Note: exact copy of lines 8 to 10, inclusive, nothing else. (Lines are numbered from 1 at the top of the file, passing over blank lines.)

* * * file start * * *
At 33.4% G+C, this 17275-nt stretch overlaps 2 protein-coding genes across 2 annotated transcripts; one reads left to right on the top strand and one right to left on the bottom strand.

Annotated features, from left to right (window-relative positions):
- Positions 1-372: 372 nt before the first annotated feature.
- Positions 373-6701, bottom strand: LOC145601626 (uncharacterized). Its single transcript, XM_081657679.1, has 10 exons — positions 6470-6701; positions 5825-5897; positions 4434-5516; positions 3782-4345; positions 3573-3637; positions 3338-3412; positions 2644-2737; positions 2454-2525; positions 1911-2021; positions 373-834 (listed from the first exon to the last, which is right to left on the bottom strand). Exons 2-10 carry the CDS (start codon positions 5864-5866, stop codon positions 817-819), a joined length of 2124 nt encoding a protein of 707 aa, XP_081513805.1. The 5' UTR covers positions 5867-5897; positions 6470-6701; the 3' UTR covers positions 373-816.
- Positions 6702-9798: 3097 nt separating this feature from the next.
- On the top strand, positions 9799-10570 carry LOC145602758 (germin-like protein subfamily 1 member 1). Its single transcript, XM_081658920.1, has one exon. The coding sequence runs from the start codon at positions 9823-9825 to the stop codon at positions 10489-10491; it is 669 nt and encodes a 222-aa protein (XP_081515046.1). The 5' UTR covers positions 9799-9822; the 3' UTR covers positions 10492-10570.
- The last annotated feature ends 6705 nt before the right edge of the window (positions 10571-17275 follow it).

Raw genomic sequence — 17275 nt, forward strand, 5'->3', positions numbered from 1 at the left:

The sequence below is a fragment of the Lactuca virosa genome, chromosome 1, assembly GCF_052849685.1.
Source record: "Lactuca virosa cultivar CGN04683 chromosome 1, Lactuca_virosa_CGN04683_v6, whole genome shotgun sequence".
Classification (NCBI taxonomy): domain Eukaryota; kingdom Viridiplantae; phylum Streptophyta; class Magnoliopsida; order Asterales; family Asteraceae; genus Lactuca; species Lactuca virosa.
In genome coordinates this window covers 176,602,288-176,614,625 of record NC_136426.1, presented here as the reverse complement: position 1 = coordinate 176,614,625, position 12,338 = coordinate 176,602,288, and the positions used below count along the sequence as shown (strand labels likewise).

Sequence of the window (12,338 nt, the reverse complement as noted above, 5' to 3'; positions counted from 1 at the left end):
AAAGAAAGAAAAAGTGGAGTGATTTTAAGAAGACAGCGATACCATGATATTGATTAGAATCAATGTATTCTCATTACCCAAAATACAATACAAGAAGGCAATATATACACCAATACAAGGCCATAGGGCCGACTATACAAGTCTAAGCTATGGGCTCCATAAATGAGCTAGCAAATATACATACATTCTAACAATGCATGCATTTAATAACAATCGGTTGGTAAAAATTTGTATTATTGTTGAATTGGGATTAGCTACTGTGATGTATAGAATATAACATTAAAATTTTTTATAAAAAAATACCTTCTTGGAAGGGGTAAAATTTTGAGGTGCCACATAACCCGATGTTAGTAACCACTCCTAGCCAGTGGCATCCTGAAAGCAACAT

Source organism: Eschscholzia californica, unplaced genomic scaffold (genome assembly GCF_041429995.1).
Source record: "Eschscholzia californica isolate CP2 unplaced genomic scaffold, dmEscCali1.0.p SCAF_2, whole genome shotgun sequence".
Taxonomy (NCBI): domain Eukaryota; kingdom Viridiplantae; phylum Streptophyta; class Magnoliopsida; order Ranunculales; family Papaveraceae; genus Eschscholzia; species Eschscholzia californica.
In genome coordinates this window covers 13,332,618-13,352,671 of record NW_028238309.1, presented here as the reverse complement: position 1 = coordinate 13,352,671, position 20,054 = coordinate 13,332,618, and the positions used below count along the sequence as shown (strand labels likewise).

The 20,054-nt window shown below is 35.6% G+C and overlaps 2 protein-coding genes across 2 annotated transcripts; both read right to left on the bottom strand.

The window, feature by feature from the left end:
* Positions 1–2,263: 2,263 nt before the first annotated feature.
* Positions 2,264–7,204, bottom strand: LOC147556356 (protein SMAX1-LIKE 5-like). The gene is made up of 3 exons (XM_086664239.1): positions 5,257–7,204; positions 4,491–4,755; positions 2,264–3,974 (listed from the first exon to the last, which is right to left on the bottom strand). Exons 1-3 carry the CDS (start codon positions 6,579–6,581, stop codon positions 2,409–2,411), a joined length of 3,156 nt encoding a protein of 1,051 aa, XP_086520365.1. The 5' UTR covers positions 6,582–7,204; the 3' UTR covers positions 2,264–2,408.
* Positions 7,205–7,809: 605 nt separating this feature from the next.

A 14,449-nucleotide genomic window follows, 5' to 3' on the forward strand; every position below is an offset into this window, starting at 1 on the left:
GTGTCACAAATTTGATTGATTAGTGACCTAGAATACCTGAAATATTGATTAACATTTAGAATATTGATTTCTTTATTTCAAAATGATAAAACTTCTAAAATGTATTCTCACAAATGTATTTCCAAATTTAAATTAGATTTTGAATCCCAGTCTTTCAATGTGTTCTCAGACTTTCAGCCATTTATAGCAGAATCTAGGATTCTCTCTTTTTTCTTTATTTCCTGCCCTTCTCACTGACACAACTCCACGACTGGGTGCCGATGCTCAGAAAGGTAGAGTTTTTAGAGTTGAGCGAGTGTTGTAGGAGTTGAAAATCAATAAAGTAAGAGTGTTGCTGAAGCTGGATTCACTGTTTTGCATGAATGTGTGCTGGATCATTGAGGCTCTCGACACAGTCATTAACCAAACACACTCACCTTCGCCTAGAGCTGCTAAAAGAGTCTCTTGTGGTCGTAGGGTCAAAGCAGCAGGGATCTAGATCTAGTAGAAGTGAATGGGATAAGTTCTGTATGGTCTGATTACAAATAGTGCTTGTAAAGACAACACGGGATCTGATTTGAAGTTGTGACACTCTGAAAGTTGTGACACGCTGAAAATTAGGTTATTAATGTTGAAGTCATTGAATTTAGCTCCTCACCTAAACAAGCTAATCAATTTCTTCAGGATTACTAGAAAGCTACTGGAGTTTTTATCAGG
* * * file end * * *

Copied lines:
Raw genomic sequence — 17275 nt, forward strand, 5'->3', positions numbered from 1 at the left:

The sequence below is a fragment of the Lactuca virosa genome, chromosome 1, assembly GCF_052849685.1.
Source record: "Lactuca virosa cultivar CGN04683 chromosome 1, Lactuca_virosa_CGN04683_v6, whole genome shotgun sequence".